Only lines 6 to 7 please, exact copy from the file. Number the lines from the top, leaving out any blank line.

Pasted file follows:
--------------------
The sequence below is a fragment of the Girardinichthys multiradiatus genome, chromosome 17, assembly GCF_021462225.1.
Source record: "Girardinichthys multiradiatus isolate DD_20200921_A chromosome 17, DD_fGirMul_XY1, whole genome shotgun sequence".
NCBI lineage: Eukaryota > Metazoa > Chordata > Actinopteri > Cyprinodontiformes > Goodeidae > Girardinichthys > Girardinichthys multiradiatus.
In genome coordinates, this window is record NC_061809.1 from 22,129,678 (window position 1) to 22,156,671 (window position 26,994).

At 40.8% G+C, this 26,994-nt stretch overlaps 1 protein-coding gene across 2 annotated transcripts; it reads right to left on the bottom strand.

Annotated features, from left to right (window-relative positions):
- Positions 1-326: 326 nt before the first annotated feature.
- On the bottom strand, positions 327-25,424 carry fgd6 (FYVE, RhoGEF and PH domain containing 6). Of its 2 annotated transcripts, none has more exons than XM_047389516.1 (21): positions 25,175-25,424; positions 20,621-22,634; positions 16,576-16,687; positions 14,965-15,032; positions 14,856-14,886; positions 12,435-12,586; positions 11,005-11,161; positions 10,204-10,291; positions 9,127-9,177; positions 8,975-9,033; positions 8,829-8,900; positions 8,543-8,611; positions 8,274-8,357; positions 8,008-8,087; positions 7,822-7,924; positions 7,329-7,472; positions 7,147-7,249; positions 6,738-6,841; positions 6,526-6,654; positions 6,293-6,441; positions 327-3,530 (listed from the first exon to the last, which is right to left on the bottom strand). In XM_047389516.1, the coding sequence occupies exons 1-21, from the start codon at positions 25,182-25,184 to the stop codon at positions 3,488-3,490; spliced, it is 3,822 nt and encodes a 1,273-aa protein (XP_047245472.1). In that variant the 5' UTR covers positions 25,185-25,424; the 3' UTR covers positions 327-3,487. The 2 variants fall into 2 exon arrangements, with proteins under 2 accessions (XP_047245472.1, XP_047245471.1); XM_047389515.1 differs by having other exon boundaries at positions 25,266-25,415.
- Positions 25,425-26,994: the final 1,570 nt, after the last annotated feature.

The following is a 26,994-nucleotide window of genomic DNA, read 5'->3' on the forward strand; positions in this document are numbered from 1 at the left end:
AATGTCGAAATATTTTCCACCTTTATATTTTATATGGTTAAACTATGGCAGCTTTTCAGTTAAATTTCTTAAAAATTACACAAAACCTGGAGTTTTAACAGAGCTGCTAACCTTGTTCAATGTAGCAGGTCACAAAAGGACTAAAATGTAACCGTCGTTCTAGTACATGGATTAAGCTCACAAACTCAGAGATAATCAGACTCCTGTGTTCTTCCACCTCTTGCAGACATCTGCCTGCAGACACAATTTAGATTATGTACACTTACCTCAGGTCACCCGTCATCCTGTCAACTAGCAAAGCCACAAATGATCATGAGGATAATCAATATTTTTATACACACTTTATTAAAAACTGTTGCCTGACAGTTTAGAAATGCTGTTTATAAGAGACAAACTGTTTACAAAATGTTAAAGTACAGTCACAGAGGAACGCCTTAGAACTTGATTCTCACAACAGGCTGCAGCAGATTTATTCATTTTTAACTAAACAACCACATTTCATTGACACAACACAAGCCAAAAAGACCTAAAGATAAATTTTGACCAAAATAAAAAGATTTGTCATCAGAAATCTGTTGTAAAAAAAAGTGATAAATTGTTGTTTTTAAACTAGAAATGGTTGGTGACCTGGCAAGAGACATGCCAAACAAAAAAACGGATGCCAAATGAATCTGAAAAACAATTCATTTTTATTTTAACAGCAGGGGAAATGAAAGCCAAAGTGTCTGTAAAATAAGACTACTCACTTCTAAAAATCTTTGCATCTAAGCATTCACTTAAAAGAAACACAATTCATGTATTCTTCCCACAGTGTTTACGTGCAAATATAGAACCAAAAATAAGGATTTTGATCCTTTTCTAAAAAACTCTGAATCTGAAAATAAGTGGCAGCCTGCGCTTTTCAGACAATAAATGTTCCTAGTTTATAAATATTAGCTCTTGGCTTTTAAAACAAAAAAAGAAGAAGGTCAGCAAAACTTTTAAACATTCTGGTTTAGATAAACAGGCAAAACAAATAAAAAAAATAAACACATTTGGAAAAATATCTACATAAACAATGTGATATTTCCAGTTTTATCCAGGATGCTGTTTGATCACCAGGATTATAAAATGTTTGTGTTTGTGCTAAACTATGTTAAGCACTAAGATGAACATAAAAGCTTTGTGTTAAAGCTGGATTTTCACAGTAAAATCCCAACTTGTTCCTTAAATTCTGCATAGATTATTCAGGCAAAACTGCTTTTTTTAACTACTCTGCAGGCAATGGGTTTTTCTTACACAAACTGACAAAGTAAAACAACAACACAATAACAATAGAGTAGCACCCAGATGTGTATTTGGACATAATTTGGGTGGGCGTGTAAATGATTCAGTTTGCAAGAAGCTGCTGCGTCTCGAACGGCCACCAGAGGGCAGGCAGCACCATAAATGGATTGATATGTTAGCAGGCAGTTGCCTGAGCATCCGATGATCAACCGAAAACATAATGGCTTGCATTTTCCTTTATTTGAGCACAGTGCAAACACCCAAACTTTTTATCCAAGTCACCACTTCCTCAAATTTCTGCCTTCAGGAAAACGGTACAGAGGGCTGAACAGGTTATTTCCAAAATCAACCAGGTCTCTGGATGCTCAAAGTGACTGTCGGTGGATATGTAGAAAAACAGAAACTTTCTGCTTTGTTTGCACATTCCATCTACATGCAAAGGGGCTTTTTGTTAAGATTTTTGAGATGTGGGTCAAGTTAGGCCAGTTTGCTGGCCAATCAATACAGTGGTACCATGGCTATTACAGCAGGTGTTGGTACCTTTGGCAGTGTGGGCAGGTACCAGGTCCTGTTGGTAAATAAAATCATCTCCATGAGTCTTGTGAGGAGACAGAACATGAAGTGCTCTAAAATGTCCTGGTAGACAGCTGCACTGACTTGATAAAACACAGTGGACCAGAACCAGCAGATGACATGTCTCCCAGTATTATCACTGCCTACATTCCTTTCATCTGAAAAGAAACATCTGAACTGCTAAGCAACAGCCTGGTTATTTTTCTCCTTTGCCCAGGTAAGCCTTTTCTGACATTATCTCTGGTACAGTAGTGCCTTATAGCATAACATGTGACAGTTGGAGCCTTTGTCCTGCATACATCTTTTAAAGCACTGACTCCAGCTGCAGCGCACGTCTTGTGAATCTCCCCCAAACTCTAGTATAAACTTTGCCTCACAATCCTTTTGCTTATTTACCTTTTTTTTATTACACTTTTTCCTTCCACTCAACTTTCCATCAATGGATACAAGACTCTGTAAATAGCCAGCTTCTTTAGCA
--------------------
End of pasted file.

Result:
Annotated features, from left to right (window-relative positions):
- Positions 1-326: 326 nt before the first annotated feature.